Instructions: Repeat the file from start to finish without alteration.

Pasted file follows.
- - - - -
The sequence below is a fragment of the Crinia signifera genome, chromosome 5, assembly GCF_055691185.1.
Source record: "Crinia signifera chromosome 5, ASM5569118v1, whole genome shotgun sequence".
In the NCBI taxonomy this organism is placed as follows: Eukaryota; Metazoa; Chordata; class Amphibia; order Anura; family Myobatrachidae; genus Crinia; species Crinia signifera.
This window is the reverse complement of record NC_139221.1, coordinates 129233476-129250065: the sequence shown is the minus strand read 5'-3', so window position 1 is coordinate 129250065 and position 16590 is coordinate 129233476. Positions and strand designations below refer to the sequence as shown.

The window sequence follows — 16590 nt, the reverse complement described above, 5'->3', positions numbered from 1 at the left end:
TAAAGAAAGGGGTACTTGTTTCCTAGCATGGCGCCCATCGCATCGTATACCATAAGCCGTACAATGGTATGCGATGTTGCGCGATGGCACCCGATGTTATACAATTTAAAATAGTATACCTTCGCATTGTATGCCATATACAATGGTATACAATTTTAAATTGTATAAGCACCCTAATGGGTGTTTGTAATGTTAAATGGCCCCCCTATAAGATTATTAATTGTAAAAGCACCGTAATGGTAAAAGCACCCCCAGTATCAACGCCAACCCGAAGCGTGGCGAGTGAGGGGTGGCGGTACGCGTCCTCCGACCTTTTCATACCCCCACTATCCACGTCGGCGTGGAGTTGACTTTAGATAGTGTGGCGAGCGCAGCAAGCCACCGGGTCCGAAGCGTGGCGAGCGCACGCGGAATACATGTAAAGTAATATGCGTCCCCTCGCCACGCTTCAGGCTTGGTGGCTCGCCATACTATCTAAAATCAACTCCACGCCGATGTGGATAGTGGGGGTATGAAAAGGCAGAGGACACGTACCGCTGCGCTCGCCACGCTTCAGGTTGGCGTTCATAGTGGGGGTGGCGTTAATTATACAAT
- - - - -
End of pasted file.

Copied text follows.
The sequence below is a fragment of the Crinia signifera genome, chromosome 5, assembly GCF_055691185.1.
Source record: "Crinia signifera chromosome 5, ASM5569118v1, whole genome shotgun sequence".
In the NCBI taxonomy this organism is placed as follows: Eukaryota; Metazoa; Chordata; class Amphibia; order Anura; family Myobatrachidae; genus Crinia; species Crinia signifera.
This window is the reverse complement of record NC_139221.1, coordinates 129233476-129250065: the sequence shown is the minus strand read 5'-3', so window position 1 is coordinate 129250065 and position 16590 is coordinate 129233476. Positions and strand designations below refer to the sequence as shown.

The window sequence follows — 16590 nt, the reverse complement described above, 5'->3', positions numbered from 1 at the left end:
TAAAGAAAGGGGTACTTGTTTCCTAGCATGGCGCCCATCGCATCGTATACCATAAGCCGTACAATGGTATGCGATGTTGCGCGATGGCACCCGATGTTATACAATTTAAAATAGTATACCTTCGCATTGTATGCCATATACAATGGTATACAATTTTAAATTGTATAAGCACCCTAATGGGTGTTTGTAATGTTAAATGGCCCCCCTATAAGATTATTAATTGTAAAAGCACCGTAATGGTAAAAGCACCCCCAGTATCAACGCCAACCCGAAGCGTGGCGAGTGAGGGGTGGCGGTACGCGTCCTCCGACCTTTTCATACCCCCACTATCCACGTCGGCGTGGAGTTGACTTTAGATAGTGTGGCGAGCGCAGCAAGCCACCGGGTCCGAAGCGTGGCGAGCGCACGCGGAATACATGTAAAGTAATATGCGTCCCCTCGCCACGCTTCAGGCTTGGTGGCTCGCCATACTATCTAAAATCAACTCCACGCCGATGTGGATAGTGGGGGTATGAAAAGGCAGAGGACACGTACCGCTGCGCTCGCCACGCTTCAGGTTGGCGTTCATAGTGGGGGTGGCGTTAATTATACAAT